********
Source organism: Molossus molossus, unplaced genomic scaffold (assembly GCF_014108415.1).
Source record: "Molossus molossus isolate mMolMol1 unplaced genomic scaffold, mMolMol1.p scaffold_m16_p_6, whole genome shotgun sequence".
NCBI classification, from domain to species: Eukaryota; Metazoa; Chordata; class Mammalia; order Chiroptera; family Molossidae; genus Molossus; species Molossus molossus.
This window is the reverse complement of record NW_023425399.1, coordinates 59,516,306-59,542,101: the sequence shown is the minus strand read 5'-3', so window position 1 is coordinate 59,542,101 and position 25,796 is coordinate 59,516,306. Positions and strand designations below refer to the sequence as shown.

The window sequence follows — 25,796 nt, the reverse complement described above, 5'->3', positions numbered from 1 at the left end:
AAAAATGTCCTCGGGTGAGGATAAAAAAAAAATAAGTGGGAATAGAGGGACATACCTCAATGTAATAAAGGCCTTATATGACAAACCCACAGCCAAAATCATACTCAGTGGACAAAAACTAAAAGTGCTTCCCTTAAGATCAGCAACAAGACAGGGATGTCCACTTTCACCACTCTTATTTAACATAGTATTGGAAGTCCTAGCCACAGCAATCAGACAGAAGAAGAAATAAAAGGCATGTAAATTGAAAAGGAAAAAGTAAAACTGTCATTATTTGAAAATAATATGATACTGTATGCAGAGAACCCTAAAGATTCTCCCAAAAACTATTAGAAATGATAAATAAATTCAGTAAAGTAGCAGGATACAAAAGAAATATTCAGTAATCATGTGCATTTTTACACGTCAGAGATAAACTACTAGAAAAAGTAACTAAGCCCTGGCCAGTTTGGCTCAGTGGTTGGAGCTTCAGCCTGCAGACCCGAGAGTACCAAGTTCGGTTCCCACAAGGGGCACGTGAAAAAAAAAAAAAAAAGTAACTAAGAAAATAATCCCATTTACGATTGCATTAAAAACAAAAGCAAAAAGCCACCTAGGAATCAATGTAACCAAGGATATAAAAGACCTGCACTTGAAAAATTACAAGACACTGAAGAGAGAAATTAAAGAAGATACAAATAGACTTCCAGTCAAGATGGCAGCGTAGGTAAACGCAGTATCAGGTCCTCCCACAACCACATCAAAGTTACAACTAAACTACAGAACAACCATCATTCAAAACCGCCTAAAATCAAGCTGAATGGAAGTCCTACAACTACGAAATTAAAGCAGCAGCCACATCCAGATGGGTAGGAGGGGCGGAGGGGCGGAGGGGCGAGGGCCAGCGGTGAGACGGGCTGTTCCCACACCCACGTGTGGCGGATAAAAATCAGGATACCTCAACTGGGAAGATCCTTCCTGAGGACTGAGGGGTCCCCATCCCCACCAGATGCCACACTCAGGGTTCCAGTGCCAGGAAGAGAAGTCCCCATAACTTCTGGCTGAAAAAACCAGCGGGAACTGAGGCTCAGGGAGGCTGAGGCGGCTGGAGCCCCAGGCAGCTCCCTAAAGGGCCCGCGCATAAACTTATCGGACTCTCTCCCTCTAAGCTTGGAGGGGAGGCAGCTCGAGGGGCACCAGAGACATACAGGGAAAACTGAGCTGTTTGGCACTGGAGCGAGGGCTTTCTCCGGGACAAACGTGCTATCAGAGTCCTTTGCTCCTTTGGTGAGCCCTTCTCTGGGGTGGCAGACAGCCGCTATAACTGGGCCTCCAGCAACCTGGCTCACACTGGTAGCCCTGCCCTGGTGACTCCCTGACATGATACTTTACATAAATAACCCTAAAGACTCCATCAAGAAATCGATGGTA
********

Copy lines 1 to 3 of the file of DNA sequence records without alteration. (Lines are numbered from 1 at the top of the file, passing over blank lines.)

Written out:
Source organism: Molossus molossus, unplaced genomic scaffold (assembly GCF_014108415.1).
Source record: "Molossus molossus isolate mMolMol1 unplaced genomic scaffold, mMolMol1.p scaffold_m16_p_6, whole genome shotgun sequence".
NCBI classification, from domain to species: Eukaryota; Metazoa; Chordata; class Mammalia; order Chiroptera; family Molossidae; genus Molossus; species Molossus molossus.